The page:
From the book: The essential guide to vitamins and
minerals, by Elizabeth Somer, M.A., R.D., published 1995 by Harper
Collins Publishers, Inc.
The liver is the largest and one of the most important organs in
the body and has the greatest variety of functions. Most of the
nutrients absorbed from the diet are transported directly to the
liver for storage, repackaging, or combining with other
Damage to the liver has profound effects on numerous body
processes, including digestion, absorption, storage, and use of
vitamins and minerals. In addition, the manufacture of proteins
decreases, fat production is altered and results in fat
accumulation in the liver, and the manufacture of enzymes necessary
for the detoxification of alcohol and other poisons is reduced so
that these substances accumulate in the body.
Liver disease causes malnutrition for three reasons. It
- hinders the digestion and absorption of food.
- affects the utilization of nutrients in the body.
- reduces food intake because of nausea, loss of appetite, and
The manufacture, use, and excretion of protein, carbohydrate,
and fat are altered and the absorption and use of numerous vitamins
and minerals are reduced when the liver is not functioning
Adequate intake of vitamin A might help prevent the accumulation of
tough, fibrous tissue in the liver characteristic of disease.
Animals with liver disease show reduced damage to the tissue when
the diet is high in vitamin A as compared to when vitamin A intake
is poor. Long-term and excessive intake of the fat-soluble vitamin
might cause liver enlargement and disease.
Vitamin E supplementation that raises liver concentrations of the
vitamin might prevent liver damage and cirrhosis according to
researchers at the University of Turin in Italy. Rats were
supplemented with vitamin E to levels that raised liver vitamin E
concentrations. The animals were then exposed to carbon
tetrachloride to test whether the pretreatment with vitamin E would
protect against both acute and chronic liver damage and cirrhosis.
Vitamin E supplementation increased the vitamin content of the
liver three-fold and reduced oxidative damage to liver tissue, but
had no protective effect on the development of fatty infiltration
of the liver. Cirrhosis also was significantly prevented in the
vitamin E-supplementation rats. Vitamin E apparently provides
considerable protection from carbon tetrachloride-induced liver
necrosis and cirrhosis, probably by reducing the spread of lipid
oxidation processes and reducing the extent of oxidative liver
Large doses of vitamin K produce jaundice and damage to brain
tissue in infants.
Beta carotene levels are low in patients with liver cirrhosis,
while a diet high in beta carotene might reduce liver damage.
Cirrhosis of the liver often is associated with increased activity
of harmful compounds called free radicals that might increase the
risk of liver cancer. As an antioxidant, beta carotene might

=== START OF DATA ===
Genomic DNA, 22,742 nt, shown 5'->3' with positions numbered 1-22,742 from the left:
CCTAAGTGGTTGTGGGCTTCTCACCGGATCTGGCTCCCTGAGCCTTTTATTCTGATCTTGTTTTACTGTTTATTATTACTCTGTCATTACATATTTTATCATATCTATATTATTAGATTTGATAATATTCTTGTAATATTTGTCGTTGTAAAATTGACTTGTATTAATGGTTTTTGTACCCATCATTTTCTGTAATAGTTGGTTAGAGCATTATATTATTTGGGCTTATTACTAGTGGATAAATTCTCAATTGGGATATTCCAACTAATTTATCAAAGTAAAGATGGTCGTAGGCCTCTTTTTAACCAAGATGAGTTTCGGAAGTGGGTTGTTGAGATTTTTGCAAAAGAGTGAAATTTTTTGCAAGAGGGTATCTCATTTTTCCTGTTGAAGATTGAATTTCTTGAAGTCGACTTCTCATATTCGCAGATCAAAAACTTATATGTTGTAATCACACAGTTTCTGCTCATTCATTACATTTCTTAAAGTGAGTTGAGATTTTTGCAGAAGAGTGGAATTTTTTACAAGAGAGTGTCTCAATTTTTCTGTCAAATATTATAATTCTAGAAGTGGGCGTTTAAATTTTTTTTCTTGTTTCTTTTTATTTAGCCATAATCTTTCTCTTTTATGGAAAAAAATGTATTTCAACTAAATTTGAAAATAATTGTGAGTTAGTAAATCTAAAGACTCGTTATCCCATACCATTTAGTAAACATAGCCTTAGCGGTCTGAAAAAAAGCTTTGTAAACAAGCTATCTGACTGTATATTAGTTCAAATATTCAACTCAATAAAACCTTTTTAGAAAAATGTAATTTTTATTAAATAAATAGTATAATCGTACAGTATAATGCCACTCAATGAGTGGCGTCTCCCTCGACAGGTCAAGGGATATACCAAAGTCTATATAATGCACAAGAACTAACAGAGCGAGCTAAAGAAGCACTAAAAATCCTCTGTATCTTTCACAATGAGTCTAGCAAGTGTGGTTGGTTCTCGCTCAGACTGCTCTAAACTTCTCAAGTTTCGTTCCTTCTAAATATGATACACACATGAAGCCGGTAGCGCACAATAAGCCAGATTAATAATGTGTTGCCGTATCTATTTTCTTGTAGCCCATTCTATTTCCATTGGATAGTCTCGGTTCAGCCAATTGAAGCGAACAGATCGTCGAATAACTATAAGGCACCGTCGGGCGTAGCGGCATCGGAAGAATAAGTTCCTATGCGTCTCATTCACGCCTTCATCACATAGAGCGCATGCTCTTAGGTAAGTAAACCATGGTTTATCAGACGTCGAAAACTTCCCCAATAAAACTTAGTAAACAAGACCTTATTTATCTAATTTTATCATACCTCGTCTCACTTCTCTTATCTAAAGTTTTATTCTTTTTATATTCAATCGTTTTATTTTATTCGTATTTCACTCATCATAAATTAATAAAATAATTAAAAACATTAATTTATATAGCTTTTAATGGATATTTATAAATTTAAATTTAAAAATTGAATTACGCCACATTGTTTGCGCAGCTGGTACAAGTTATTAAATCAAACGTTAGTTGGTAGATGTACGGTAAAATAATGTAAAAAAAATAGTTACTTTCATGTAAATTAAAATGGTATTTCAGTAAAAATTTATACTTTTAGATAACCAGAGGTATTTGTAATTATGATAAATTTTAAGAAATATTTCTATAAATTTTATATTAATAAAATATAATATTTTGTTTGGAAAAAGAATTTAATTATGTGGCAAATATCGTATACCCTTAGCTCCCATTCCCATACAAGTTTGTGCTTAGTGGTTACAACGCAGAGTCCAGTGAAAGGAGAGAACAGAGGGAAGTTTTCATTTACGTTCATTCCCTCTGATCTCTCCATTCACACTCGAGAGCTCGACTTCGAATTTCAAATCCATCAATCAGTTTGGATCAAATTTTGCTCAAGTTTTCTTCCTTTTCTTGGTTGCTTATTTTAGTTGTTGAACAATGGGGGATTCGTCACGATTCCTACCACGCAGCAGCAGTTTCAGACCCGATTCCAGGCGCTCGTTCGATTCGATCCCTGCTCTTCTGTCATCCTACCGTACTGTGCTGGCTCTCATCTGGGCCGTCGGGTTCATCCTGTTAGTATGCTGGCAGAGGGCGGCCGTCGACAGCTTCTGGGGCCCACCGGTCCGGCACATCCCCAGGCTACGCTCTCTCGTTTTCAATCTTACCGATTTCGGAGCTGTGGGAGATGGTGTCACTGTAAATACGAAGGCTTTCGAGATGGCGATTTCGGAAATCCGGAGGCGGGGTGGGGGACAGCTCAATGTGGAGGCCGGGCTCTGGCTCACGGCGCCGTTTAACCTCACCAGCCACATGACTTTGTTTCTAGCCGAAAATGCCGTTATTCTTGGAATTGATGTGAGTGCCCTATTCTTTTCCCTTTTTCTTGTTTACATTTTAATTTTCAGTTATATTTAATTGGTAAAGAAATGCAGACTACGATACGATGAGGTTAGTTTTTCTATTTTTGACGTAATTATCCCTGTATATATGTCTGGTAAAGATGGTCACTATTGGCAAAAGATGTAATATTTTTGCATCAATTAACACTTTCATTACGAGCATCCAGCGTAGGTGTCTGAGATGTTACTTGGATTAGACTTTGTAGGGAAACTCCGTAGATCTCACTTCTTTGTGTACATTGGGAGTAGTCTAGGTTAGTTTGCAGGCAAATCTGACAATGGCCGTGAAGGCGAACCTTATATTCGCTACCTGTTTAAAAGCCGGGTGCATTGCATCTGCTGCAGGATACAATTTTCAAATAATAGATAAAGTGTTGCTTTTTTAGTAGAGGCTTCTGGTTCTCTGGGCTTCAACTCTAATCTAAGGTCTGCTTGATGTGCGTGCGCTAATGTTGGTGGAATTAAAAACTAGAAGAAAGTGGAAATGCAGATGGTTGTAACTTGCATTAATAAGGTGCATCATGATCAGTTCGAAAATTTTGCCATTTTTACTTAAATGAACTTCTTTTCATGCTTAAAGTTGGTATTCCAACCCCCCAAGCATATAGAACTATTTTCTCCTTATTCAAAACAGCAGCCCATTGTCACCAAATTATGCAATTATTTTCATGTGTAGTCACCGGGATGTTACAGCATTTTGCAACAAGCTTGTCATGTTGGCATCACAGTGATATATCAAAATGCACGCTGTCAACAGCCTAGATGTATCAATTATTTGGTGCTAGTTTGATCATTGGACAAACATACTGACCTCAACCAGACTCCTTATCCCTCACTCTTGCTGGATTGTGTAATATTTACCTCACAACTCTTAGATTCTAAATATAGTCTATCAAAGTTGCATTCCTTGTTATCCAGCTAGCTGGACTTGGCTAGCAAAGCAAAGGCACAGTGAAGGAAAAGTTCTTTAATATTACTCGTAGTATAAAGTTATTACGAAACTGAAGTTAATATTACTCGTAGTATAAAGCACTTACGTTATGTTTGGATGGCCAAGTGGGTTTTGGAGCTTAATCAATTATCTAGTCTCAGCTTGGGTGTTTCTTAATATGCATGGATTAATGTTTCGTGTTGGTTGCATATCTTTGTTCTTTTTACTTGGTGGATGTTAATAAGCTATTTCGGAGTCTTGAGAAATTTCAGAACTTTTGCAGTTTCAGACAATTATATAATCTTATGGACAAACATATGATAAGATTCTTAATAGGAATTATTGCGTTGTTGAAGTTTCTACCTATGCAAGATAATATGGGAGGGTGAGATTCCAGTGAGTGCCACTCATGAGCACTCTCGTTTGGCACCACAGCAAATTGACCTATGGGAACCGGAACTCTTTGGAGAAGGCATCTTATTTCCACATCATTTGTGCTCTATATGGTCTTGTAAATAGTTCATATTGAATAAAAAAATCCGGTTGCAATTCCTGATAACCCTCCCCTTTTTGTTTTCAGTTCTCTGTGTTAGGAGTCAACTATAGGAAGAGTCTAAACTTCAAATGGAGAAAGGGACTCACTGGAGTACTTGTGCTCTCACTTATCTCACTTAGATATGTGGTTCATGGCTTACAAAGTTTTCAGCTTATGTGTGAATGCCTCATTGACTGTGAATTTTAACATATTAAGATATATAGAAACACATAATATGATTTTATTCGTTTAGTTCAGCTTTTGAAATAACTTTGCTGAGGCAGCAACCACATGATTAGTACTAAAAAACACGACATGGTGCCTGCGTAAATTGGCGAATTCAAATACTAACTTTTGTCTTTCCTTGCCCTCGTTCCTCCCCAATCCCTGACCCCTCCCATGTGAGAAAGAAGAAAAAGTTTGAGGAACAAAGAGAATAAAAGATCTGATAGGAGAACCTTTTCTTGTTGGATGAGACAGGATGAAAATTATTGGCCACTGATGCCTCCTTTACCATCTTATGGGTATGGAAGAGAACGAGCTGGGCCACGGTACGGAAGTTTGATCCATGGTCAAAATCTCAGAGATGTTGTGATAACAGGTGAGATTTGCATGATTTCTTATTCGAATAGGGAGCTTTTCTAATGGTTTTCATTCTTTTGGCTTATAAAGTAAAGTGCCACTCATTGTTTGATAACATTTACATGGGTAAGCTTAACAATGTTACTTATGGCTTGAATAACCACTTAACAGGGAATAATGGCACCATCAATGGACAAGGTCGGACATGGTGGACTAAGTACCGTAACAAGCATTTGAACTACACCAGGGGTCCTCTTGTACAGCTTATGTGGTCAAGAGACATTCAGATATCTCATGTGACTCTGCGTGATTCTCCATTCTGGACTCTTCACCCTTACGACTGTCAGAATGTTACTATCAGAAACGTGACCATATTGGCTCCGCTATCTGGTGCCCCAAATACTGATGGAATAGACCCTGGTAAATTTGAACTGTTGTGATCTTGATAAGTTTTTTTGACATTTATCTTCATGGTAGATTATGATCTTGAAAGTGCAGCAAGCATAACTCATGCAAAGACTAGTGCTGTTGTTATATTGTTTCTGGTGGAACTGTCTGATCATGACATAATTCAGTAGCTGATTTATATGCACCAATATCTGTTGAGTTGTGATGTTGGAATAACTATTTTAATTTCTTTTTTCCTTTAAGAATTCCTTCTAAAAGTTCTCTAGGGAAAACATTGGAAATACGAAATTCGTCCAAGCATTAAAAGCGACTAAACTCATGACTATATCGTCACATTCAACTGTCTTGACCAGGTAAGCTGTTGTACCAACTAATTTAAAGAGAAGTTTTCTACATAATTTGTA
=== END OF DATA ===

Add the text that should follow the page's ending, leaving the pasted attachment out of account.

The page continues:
prevent the formation of potentially harmful free radicals
Although hypercholesterolemia is effectively treated by niacin,
researchers at the Virginia Commonwealth University warn that the
sustained-release form of niacin is hepatotoxic and the
immediate-release form also might produce negative side
Large doses of biotin over long periods of time might cause
abnormal enlargement of the liver.
Liver damage might be a sign of choline deficiency. Fat fragments
accumulate in the liver because triglycerides must be packaged as
VLDLs (very-low-density lipoproteins) to be transported from the
liver, but VLDLs require phosphatidylcholine to function.
Consequently, VLDLs cannot be exported during choline deficiencies.
Human subjects show liver enzyme dvsfunction and decreased blood
cholesterol (derived from VLDL secreted by the liver) within three
weeks on a choline-deficient diet. These symptoms are reversed
within two to six weeks after lecithin supplementation, which
raises blood choline levels.
An inherited disorder in the use of copper called Wilson's disease
is characterized by excessive accumulation of copper in tissues and
results in reduced liver function. Treatment of Wilson's disease
includes a diet low in copper and the medication penicillamine that
binds to copper and increases its excretion in the intestine.
One study showed that individuals with and without liver disease
have similar intakes of selenium, but those with liver disease have
lower liver and blood levels of the mineral.
Nutritional consequences of liver disease might include reduced
formation of vitamin D, which contributes to osteoporosis,
increased loss of vitamin B6 and possible deficiency and reduced
formation of the protein that transports vitamin A in the blood.
Additionally; increased loss and possible deficiencies of folic
acid, calcium, magnesium, and zinc might occur.
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